Mums the Word

My favorite photo of my daughter in a princess dress. She didn’t really listen to me at this age either.

I learned a long time ago to keep my mouth shut about major decisions.

Once you share your plans, it builds expectations and people wonder if the job came through, you got the house or the pregnancy test turned out positive. Once people are in the know, it opens to door to questions, unsolicited advice and opinions.

I wasn’t always this way. When I was younger, I was notorious for having a very big mouth and trouble keeping secrets. Just ask my mother, who recalls me asking older relatives embarrassing questions at family gatherings, including this one: “Why don’t you like each other?”

But with age, I’ve learned the value of keeping quiet. There’s nothing worse than opening your mouth, and then having to explain that you didn’t get the job, or the promotion you expected went to someone else. As my paternal grandmother used to implore me after filling me in on something, “Don’t say nothing.”

My best kept secret was my son. After 10 years of disappointment and stories of adoptions that fell through at the last minute, I told only my parents that we were about to bring him home. I brought him to my parents’ house and my sisters were shocked to see him in my arms, mainly because they couldn’t believe I kept such a big secret.

This has been on my mind lately because my daughter is applying to colleges, and applied to one early decision. She told five of her friends where she applied early decision, and even had a friend take a photo of her sending in the application. I told her I don’t think it’s a good idea because she’ll have to explain herself if she doesn’t get in.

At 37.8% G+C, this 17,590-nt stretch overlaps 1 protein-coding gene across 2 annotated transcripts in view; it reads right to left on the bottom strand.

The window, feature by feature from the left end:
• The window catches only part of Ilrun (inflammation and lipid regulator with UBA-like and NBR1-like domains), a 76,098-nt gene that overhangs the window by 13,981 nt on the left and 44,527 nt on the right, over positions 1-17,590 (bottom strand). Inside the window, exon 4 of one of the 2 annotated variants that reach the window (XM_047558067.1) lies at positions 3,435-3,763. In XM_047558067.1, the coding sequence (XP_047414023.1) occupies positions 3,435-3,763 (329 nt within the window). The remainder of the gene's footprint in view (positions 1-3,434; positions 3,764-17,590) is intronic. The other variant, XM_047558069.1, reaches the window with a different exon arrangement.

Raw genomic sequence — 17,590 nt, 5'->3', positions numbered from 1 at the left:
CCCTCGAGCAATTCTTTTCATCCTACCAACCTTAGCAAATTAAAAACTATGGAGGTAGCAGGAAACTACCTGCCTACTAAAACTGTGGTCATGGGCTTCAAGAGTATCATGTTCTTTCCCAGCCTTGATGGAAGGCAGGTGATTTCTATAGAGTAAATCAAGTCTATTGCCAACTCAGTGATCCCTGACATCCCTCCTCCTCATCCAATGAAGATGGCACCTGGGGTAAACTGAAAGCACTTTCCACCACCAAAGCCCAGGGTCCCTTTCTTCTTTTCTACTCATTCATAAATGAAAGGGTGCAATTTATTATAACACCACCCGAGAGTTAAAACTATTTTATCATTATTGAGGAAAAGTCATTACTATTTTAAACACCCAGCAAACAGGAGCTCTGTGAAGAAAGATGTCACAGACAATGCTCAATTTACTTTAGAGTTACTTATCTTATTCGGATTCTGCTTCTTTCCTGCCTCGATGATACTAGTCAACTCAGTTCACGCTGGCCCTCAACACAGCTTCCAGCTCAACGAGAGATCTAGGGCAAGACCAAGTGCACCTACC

After screaming and telling me I’m old and out of touch with today’s kids, she defended her decision. This brought to mind the famous John Lennon quote:

It’s true, isn’t it? Not many people’s lives go perfectly according to plan. Most of us are living our own version of Plan B, making the best of what’s in front of us. But it’s hard to drum cautious optimism into a teen-ager with a stubborn streak.

“This is how I’m wired,” she said. “My friends are supportive, and I want them there if I don’t get in.”

Fair enough. But we’re living in a society where people overshare everything on social media, and I still believe some things – like your college plans – should be kept confidential.

Back in the dark ages when I applied to colleges, you never told anyone where you were applying for fear of jinxing it. I looked up the origins of this superstition, and found that it’s rooted in ancient Mediterranean cultures that believed the evil eye would be cast on those who boasted about their good fortune.

I don’t know why humans are programmed to anticipate the worst, but apparently it traces back to our ancestors. I guess we can blame them for this spirit of pessimism and superstition, along with a host of other less than desirable traits.

I know other people in my age group share my belief in jinxing things by discussing them. Several months ago, a friend confided to me her plans to pursue her dream of buying and operating a business. She’d been in discussions for months and wanted to share her news, but worried that discussing it might make the deal fall through.